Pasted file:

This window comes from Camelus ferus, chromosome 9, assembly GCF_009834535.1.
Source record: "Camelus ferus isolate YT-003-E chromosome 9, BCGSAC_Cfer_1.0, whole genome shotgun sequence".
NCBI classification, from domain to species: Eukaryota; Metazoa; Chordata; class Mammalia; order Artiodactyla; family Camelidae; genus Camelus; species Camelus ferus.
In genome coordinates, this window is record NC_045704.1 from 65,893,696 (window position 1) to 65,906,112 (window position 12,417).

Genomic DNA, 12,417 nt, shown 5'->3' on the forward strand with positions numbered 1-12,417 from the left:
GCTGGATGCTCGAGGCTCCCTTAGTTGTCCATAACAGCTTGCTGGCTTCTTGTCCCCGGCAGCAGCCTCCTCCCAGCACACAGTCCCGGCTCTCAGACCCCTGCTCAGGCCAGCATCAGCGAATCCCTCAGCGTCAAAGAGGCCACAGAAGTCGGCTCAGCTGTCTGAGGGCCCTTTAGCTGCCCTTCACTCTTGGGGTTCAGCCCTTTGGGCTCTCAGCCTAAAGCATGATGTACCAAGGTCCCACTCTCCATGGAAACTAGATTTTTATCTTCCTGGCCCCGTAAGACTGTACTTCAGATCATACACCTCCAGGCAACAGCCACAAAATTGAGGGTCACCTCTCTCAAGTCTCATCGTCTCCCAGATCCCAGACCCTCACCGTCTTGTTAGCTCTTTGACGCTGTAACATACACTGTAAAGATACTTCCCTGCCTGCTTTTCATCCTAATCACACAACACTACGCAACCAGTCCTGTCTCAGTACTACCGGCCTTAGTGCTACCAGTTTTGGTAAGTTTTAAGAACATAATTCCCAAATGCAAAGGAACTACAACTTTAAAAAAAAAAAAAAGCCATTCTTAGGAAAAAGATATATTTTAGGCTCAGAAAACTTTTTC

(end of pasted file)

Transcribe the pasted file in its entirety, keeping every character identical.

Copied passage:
This window comes from Camelus ferus, chromosome 9, assembly GCF_009834535.1.
Source record: "Camelus ferus isolate YT-003-E chromosome 9, BCGSAC_Cfer_1.0, whole genome shotgun sequence".
NCBI classification, from domain to species: Eukaryota; Metazoa; Chordata; class Mammalia; order Artiodactyla; family Camelidae; genus Camelus; species Camelus ferus.
In genome coordinates, this window is record NC_045704.1 from 65,893,696 (window position 1) to 65,906,112 (window position 12,417).

Genomic DNA, 12,417 nt, shown 5'->3' on the forward strand with positions numbered 1-12,417 from the left:
GCTGGATGCTCGAGGCTCCCTTAGTTGTCCATAACAGCTTGCTGGCTTCTTGTCCCCGGCAGCAGCCTCCTCCCAGCACACAGTCCCGGCTCTCAGACCCCTGCTCAGGCCAGCATCAGCGAATCCCTCAGCGTCAAAGAGGCCACAGAAGTCGGCTCAGCTGTCTGAGGGCCCTTTAGCTGCCCTTCACTCTTGGGGTTCAGCCCTTTGGGCTCTCAGCCTAAAGCATGATGTACCAAGGTCCCACTCTCCATGGAAACTAGATTTTTATCTTCCTGGCCCCGTAAGACTGTACTTCAGATCATACACCTCCAGGCAACAGCCACAAAATTGAGGGTCACCTCTCTCAAGTCTCATCGTCTCCCAGATCCCAGACCCTCACCGTCTTGTTAGCTCTTTGACGCTGTAACATACACTGTAAAGATACTTCCCTGCCTGCTTTTCATCCTAATCACACAACACTACGCAACCAGTCCTGTCTCAGTACTACCGGCCTTAGTGCTACCAGTTTTGGTAAGTTTTAAGAACATAATTCCCAAATGCAAAGGAACTACAACTTTAAAAAAAAAAAAAAGCCATTCTTAGGAAAAAGATATATTTTAGGCTCAGAAAACTTTTTC